What engineers can learn about infrastructure from predatory army ants

Ants can teach us how to design strong networks resilient to individual failures

Eciton burchellii army ants

Alex Wild via Wikimedia Commons

Engineers are grappling with a problem army ants solved ages ago: how can we design massive, coordinated networks that don’t topple when one individual fails? While it seems like big groups need one, centralized commander calling the shots, nature demonstrates otherwise. Simple rules followed by individuals, independently, produce incredible group-level behaviors. An April 2021 study published in PNAS turned to Eciton burchellii, predatory Central American army ants, to learn how they become greater than the sum of their parts. 

E. burchellii hunt in massive swarms, hundreds of thousands of ants strong. When faced with slippery slopes, they team up to form living structures called “scaffolds,” making footholds for the ants coming up behind them.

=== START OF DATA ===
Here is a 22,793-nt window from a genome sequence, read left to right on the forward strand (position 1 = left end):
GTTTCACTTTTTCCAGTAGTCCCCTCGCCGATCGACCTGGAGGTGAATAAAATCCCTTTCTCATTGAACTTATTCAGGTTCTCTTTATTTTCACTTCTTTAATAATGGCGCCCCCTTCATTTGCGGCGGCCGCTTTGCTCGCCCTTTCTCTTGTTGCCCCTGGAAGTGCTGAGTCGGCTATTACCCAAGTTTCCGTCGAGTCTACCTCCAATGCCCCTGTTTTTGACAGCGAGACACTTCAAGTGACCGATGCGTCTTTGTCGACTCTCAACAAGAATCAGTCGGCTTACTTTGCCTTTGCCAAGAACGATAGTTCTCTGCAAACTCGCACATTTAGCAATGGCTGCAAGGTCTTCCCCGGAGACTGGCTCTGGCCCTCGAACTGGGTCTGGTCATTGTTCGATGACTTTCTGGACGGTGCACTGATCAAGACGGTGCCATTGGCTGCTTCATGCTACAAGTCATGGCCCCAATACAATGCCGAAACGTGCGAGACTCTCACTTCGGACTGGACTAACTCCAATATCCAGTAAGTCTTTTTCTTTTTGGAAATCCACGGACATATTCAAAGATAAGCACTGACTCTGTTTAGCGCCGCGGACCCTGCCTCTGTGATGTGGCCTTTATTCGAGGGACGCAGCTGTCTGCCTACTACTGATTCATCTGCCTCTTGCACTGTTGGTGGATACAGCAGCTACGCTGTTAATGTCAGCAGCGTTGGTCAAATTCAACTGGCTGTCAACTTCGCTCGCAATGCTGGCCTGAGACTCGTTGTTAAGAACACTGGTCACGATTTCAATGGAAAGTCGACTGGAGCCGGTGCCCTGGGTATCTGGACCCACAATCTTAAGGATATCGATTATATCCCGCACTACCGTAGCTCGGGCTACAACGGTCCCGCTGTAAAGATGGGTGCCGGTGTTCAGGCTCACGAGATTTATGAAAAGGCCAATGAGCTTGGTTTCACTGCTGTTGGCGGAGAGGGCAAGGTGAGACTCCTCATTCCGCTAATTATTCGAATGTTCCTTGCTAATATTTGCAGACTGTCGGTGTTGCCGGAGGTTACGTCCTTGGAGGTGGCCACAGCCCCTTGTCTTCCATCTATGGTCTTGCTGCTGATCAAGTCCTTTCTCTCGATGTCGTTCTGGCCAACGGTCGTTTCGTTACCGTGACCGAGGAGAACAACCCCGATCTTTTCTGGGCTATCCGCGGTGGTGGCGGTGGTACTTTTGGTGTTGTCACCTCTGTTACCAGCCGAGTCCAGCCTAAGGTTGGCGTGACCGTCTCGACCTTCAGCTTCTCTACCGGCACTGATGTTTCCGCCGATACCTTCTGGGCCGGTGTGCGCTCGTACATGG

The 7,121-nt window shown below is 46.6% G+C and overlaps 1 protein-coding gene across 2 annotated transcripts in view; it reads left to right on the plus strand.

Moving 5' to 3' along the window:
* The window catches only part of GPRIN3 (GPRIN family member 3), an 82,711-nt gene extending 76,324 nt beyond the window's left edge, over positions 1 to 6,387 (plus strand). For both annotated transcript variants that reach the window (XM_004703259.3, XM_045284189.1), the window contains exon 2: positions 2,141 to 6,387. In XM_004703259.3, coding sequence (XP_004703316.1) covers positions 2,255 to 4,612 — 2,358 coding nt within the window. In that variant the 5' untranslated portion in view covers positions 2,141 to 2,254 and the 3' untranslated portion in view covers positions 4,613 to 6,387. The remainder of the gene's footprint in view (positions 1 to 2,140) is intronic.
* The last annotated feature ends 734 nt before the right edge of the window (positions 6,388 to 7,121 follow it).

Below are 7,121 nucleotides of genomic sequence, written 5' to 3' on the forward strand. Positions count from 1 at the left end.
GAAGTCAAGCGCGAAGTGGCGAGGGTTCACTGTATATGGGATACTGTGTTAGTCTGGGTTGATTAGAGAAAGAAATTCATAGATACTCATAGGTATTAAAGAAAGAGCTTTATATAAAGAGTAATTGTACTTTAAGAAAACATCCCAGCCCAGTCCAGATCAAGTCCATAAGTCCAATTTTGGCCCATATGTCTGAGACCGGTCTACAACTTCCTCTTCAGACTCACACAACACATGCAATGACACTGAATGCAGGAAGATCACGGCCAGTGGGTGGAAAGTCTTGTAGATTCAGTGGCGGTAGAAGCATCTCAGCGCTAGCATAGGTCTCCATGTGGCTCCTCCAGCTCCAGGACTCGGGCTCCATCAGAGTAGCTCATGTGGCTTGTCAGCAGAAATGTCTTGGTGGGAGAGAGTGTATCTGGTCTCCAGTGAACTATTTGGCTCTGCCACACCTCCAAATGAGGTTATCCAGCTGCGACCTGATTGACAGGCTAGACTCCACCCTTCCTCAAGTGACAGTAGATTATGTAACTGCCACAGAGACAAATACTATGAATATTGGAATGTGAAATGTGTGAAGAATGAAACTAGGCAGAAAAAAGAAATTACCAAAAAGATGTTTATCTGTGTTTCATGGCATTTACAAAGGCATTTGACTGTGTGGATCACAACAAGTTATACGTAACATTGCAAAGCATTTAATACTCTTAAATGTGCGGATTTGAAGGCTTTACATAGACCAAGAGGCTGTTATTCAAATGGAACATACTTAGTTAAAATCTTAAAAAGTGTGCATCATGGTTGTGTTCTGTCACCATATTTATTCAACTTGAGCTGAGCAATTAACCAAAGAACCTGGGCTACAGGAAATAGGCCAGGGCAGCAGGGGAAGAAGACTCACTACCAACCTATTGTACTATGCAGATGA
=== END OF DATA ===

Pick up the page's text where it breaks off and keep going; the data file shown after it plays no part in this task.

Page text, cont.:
To model how ant colonies shape their behavior to the environment, researchers traveled to Barro Colorado Island, Panama. They built a moveable platform that could be tilted from 20 degrees (mostly flat) to 90 degrees (completely vertical), set the platform along the ants’ path, and watched. The steeper the slope, the denser the scaffold. Why? Selfish behavior. 

If an ant slips as they're climbing a precarious surface, they will dig in, gripping the underlying surface. Their body acts as a foothold, making the climb less slippery for the rest of the swarm. As more ants slip and catch themselves, their bodies add to the scaffold. As the surface becomes easier to grip, fewer ants slip, and scaffold construction winds down to a halt. This is an example of proportional control, where a system responds in proportion to the amount of error it detects. The rate at which bodies are scaffolded (the system’s response) decreases as fewer ants slip (the error it detects). 

Ants and their remarkable collective behaviors can inspire us to improve our own infrastructure. Mechanisms inspired by E. burchellii scaffold-building, which robustly and quickly respond to change, could be used to design self-healing fabrics, build better traffic control systems, and more.